Two Performances Promise to Challenge Audience, Dancers

Two dances to be presented by the Institut Francais on Wednesday night promise to be a mixture of upbeat and mystifying moments, with both works experimental but on different levels.

“Alphabet,” which was conceived by dancer and choreographer Chumvan Sodhachivy, also known as Belle, is a dance with some elements of theater. “It’s about the importance of education,” she said.

Dancers Chy Lina, foreground, with, from left, Kao Sithy Nita, Khon Chansina, Chamran Sophea, Soy Chanborey, Chy Ratana and Khon Chan Sithyka rehearsing the contemporary dance 'Alphabet.' (Siv Channa)
Dancers Chy Lina, foreground, with, from left, Kao Sithy Nita, Khon Chansina, Chamran Sophea, Soy Chanborey, Chy Ratana and Khon Chan Sithyka rehearsing the contemporary dance ‘Alphabet.’ (Siv Channa)

Most of the dancers are Amrita Performing Arts’ contemporary artists who have widely performed in Cambodia and abroad. But they are not usually asked to talk or sing as well as dance, Ms. Sodachivy said. “For them it’s really difficult.”

Difficult though it may be, the artists certainly manage in “Alphabet.” The result is a colorful and dynamic show with unexpected moments in terms of costume and staging; including sung and spoken episodes set around the figure of a venerable teacher character interpreted by actress Nou Sondad, who happens to be Ms. Sodachivy’s mother.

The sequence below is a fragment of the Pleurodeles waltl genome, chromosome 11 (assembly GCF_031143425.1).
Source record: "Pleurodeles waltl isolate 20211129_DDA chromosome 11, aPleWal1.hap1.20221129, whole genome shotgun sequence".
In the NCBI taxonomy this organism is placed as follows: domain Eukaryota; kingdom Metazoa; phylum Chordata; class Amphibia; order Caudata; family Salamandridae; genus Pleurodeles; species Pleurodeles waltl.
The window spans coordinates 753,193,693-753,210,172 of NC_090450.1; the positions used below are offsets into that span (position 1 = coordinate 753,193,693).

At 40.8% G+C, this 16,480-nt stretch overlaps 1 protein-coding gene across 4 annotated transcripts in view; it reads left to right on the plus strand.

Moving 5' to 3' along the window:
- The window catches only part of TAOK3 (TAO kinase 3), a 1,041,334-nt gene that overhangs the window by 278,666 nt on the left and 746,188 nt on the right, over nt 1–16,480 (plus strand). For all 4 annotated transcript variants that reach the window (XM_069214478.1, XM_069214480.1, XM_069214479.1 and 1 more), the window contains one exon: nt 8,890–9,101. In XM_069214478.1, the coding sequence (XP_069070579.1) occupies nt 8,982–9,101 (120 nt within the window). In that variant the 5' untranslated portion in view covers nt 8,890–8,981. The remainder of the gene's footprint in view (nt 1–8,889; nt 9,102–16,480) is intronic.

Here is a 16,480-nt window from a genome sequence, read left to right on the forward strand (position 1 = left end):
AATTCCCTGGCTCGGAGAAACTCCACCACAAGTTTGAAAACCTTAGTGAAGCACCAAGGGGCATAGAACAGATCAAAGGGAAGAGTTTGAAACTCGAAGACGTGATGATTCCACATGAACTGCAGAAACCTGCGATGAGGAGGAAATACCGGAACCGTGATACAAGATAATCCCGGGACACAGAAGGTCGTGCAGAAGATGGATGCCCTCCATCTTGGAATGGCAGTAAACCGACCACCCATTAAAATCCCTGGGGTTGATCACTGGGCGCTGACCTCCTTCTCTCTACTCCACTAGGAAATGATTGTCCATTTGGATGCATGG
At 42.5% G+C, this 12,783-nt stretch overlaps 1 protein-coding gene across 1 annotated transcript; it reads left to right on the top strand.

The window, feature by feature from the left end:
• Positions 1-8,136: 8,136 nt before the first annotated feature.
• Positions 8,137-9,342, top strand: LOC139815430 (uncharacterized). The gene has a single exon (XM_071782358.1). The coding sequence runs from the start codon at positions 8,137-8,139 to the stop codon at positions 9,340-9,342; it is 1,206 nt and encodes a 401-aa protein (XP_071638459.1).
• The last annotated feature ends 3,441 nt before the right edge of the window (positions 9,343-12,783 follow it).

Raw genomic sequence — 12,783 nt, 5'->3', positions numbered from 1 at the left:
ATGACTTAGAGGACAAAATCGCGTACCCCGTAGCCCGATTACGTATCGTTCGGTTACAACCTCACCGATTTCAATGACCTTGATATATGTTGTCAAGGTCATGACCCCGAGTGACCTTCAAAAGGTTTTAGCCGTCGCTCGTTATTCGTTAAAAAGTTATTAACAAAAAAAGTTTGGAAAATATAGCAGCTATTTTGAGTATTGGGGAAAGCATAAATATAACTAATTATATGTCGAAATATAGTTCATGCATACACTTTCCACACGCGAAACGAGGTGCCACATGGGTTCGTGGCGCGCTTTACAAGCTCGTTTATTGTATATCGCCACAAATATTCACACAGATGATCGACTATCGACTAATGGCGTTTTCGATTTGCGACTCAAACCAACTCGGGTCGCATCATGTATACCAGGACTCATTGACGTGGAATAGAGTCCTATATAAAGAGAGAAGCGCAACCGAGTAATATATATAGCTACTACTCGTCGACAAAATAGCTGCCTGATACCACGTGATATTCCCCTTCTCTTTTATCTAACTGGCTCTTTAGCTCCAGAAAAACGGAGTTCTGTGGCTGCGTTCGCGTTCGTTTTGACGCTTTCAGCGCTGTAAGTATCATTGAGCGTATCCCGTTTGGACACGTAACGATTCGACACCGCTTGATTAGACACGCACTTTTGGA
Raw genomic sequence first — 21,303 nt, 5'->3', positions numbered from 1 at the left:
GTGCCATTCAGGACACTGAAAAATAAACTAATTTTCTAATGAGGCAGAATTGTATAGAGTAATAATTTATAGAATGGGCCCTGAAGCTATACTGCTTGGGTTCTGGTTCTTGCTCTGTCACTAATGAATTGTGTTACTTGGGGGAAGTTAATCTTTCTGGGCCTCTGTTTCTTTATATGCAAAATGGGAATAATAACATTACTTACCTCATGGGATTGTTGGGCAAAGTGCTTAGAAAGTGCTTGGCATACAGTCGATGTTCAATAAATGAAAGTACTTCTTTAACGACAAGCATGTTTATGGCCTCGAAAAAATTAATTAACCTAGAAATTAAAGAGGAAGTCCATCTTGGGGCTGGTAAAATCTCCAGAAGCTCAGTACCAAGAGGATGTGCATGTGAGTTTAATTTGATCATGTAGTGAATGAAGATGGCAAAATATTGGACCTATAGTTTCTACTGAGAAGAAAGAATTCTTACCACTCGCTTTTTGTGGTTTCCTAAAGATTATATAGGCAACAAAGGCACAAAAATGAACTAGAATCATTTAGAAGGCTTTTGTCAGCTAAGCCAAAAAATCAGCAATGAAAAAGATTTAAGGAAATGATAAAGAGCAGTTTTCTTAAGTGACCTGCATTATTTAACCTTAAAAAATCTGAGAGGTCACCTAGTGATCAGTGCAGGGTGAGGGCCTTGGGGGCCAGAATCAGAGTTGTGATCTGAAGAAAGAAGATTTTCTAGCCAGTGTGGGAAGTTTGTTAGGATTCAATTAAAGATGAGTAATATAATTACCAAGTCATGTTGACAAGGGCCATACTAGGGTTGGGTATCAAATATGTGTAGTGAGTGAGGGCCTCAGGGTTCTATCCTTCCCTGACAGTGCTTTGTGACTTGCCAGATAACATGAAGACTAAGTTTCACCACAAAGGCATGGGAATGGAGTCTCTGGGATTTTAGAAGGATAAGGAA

The text includes well-known Cambodian poems on the virtues of education. In addition, some aspects of the dance—costumes that go from black to bright yellow or red—are meant to demonstrate the array of artforms and styles in the country today, Ms. Sodhachivy said.

The second part of the show is an experimental production conceived by French director Fabrice Planquette of the A.Lter S.Essio company. Called “Loss-Duo,” it will be interpreted by dancer-choreographer Yum Keiko Takayama and Ms. Sodhachivy, who will dance next to each other but with each one performing her own interpretation of the piece.

“I create a context in which the dancers will set their choreographies. That is, I have written the sound score, the visual score, and the dramatic score…. I describe the situation, action and state, and it’s up to the dancers to translate this into their own styles,” Mr. Planquette said.

While the work has been performed some 60 times around the globe as a solo piece since 2009, this will be only the third time that it has been interpreted as a duo, the first time having been in Japan and the second in France, he said.

The two dances will be presented Wednesday night at 6:30 p.m. at the theater of the Department of Performing Arts located behind the Spark Club and accessible through Street 173 off Mao Tse Toung Boulevard.

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